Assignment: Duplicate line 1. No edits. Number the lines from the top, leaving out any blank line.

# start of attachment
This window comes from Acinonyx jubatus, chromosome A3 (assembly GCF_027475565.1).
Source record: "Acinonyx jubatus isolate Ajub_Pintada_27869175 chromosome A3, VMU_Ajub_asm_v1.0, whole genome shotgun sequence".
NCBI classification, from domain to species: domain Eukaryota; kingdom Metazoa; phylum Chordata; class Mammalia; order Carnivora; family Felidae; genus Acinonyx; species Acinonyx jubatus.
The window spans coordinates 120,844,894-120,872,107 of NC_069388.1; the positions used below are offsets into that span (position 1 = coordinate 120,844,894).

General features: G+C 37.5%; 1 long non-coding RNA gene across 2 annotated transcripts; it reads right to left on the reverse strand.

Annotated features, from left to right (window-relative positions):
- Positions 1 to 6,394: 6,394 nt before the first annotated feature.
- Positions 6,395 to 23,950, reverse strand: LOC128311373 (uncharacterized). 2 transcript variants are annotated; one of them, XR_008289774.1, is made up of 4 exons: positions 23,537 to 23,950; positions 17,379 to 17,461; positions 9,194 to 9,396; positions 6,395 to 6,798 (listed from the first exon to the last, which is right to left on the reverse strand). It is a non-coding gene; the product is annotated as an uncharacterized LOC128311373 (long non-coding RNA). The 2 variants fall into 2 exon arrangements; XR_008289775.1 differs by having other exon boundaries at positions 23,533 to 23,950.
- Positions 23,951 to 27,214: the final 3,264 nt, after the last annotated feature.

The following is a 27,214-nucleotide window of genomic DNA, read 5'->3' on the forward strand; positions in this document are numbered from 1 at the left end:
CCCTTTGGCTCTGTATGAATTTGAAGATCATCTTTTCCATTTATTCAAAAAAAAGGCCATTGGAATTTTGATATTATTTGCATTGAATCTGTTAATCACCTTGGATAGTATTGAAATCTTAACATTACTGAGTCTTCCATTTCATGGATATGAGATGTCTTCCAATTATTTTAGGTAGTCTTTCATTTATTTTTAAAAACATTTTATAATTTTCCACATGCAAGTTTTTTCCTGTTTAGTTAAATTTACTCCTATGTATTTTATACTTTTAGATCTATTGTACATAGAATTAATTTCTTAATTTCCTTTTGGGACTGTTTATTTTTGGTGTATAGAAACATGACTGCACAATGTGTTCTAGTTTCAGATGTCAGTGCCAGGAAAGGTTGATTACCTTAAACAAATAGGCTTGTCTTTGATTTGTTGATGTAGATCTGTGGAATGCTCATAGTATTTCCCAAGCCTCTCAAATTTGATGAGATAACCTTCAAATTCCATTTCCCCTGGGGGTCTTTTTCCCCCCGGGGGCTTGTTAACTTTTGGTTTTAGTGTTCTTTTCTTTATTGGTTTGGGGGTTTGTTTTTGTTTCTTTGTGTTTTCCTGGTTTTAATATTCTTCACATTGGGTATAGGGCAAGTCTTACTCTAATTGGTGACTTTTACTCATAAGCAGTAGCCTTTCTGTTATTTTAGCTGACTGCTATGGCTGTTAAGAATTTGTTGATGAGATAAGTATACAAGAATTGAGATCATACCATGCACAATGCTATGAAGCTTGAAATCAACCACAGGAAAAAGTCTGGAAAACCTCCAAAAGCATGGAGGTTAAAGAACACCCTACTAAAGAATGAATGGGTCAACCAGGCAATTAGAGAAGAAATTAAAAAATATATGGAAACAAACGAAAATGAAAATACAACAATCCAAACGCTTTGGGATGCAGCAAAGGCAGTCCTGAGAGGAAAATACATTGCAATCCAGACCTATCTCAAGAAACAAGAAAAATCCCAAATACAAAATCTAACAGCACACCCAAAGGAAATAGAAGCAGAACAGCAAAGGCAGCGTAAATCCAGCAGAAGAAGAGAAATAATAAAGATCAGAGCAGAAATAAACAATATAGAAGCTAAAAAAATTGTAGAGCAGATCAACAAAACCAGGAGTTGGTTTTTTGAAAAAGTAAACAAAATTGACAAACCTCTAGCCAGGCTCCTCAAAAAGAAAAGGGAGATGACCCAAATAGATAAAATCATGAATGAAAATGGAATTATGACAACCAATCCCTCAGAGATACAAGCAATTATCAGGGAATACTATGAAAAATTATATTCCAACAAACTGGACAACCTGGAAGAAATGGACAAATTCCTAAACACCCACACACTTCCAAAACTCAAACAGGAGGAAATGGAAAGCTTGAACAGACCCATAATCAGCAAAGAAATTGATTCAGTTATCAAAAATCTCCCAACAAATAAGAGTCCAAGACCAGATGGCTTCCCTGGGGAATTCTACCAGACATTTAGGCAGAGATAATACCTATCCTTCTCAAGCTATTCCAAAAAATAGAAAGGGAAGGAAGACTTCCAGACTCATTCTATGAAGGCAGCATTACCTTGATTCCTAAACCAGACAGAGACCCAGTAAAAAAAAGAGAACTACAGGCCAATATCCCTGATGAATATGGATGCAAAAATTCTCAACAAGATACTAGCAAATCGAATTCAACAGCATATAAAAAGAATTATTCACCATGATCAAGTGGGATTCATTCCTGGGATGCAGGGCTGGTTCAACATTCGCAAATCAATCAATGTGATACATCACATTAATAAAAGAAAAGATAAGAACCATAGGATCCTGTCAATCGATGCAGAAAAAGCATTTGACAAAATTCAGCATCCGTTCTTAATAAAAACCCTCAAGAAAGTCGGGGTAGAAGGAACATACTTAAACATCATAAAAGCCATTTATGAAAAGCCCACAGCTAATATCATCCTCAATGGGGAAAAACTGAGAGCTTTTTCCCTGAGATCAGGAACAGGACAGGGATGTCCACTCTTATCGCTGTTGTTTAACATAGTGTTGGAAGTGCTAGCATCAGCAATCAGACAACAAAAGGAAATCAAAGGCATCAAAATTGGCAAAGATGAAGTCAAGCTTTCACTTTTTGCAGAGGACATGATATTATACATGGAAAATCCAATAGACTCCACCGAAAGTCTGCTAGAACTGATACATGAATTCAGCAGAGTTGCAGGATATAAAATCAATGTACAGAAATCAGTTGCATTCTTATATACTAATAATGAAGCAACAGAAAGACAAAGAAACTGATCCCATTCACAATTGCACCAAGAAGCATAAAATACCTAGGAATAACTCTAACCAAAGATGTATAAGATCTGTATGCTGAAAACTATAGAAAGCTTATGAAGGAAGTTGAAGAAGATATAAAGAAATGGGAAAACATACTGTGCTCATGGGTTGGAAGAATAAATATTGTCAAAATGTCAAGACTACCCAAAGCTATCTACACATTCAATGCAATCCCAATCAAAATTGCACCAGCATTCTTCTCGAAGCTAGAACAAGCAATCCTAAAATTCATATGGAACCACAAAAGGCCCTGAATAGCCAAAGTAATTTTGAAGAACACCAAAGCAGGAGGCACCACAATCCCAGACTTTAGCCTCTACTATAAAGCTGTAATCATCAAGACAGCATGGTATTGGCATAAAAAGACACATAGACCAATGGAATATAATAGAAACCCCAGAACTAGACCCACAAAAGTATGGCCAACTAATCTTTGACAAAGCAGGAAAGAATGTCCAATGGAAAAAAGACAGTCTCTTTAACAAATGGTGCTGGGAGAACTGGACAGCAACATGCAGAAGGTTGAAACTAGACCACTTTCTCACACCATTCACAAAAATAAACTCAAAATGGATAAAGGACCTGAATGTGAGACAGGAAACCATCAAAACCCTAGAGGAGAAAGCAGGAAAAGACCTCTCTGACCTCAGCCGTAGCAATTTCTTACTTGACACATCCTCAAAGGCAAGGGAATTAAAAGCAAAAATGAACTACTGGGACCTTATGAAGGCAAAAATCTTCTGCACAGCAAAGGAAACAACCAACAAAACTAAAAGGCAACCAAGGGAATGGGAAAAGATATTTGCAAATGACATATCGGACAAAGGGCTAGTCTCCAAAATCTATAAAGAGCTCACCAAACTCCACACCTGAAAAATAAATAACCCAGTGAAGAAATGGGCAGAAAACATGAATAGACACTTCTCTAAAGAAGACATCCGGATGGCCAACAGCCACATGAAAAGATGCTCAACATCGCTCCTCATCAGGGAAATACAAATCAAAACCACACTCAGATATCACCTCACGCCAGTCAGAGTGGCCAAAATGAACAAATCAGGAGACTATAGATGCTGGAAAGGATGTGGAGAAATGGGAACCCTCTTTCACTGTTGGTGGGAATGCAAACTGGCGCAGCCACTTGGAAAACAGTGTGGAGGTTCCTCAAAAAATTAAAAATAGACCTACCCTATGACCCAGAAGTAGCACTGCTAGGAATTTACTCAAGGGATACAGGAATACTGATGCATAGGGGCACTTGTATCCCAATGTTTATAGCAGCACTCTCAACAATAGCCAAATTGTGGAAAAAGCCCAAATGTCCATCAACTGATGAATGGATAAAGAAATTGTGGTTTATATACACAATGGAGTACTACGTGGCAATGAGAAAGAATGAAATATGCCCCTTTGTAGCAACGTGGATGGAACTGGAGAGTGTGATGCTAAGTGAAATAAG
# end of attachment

This window comes from Acinonyx jubatus, chromosome A3 (assembly GCF_027475565.1).